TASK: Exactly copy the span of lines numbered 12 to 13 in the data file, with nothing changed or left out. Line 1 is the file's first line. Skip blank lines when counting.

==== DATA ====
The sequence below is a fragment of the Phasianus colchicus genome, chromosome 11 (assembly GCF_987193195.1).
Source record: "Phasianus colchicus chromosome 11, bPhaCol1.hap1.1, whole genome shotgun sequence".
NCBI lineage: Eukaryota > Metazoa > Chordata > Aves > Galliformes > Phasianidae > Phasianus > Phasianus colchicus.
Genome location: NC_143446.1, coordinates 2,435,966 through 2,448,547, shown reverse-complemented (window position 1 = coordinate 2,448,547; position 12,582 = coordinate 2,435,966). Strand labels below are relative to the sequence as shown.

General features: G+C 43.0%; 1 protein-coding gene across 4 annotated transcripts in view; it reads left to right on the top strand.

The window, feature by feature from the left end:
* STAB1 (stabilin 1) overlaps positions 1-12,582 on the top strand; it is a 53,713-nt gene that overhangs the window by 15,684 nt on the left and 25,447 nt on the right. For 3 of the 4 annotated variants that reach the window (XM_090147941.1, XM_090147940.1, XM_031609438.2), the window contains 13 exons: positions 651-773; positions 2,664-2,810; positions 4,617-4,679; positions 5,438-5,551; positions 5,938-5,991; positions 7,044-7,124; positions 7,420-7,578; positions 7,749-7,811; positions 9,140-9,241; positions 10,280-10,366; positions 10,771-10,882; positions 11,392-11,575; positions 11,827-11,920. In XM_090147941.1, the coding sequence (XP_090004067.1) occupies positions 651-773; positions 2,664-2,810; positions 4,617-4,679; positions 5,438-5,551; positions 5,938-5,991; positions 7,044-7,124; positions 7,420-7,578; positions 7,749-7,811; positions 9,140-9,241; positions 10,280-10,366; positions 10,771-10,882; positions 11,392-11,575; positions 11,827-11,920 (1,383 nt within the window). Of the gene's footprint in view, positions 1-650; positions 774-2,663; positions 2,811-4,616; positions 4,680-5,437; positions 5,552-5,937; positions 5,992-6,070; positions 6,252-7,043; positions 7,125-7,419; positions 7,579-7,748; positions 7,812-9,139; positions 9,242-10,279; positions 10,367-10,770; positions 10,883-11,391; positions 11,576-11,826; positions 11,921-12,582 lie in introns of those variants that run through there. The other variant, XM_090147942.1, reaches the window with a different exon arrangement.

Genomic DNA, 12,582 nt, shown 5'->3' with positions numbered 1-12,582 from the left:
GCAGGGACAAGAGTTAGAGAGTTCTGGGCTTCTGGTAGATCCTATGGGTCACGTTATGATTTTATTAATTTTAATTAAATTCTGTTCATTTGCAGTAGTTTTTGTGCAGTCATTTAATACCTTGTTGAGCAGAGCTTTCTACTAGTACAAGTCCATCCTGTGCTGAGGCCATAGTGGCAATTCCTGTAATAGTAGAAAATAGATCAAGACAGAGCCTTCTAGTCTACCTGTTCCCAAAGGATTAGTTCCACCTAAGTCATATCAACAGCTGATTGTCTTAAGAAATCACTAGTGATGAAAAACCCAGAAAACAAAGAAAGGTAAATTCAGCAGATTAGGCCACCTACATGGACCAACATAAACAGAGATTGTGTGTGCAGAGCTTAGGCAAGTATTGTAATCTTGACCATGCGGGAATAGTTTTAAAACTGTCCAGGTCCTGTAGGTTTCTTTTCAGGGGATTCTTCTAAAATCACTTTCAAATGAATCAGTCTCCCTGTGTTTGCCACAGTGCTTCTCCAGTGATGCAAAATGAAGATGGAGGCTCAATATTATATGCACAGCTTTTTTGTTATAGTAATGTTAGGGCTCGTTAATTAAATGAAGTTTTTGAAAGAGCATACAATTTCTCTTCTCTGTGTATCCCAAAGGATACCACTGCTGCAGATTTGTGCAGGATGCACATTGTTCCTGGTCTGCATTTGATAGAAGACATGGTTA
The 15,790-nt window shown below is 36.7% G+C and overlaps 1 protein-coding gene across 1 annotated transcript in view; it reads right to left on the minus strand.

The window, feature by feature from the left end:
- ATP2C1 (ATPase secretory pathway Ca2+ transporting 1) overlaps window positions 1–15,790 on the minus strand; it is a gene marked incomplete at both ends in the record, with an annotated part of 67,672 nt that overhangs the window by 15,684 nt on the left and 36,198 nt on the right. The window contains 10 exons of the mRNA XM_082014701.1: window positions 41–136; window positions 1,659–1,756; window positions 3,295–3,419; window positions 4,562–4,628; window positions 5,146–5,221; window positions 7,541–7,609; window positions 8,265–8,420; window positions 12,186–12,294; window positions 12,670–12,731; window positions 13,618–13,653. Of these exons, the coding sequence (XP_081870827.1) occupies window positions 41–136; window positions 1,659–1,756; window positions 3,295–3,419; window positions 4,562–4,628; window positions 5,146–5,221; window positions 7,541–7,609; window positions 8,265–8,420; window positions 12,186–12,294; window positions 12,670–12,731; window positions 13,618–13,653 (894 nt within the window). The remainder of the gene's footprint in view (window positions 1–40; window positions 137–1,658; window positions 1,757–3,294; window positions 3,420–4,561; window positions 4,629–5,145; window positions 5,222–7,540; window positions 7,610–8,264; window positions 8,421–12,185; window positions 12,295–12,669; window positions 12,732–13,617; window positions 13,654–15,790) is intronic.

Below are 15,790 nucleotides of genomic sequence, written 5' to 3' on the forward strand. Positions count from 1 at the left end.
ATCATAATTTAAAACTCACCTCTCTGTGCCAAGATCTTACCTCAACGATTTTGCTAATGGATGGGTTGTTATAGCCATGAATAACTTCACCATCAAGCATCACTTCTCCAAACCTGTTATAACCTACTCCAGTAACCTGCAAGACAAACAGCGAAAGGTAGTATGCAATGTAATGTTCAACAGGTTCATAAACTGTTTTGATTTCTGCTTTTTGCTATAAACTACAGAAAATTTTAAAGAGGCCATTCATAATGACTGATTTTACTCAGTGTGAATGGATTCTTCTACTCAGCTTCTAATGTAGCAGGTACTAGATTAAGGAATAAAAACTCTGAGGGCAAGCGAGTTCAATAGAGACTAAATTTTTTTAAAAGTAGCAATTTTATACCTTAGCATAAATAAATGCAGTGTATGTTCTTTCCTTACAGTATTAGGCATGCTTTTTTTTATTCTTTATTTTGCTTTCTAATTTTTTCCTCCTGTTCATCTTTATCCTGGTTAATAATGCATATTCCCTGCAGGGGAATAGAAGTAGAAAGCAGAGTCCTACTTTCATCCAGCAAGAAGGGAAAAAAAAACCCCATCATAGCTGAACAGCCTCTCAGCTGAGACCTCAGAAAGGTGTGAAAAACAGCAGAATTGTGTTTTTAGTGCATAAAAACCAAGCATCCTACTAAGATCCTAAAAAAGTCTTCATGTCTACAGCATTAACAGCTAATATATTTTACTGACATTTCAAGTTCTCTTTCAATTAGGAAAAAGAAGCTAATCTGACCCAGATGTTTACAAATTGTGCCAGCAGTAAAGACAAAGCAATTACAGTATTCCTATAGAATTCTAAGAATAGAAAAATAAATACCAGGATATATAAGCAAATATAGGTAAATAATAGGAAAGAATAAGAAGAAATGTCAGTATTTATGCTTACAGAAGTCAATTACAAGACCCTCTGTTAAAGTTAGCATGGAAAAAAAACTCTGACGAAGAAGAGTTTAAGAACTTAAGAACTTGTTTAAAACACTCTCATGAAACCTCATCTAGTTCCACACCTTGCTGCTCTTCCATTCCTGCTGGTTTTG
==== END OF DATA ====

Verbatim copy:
- ATP2C1 (ATPase secretory pathway Ca2+ transporting 1) overlaps window positions 1–15,790 on the minus strand; it is a gene marked incomplete at both ends in the record, with an annotated part of 67,672 nt that overhangs the window by 15,684 nt on the left and 36,198 nt on the right. The window contains 10 exons of the mRNA XM_082014701.1: window positions 41–136; window positions 1,659–1,756; window positions 3,295–3,419; window positions 4,562–4,628; window positions 5,146–5,221; window positions 7,541–7,609; window positions 8,265–8,420; window positions 12,186–12,294; window positions 12,670–12,731; window positions 13,618–13,653. Of these exons, the coding sequence (XP_081870827.1) occupies window positions 41–136; window positions 1,659–1,756; window positions 3,295–3,419; window positions 4,562–4,628; window positions 5,146–5,221; window positions 7,541–7,609; window positions 8,265–8,420; window positions 12,186–12,294; window positions 12,670–12,731; window positions 13,618–13,653 (894 nt within the window). The remainder of the gene's footprint in view (window positions 1–40; window positions 137–1,658; window positions 1,757–3,294; window positions 3,420–4,561; window positions 4,629–5,145; window positions 5,222–7,540; window positions 7,610–8,264; window positions 8,421–12,185; window positions 12,295–12,669; window positions 12,732–13,617; window positions 13,654–15,790) is intronic.

Below are 15,790 nucleotides of genomic sequence, written 5' to 3' on the forward strand. Positions count from 1 at the left end.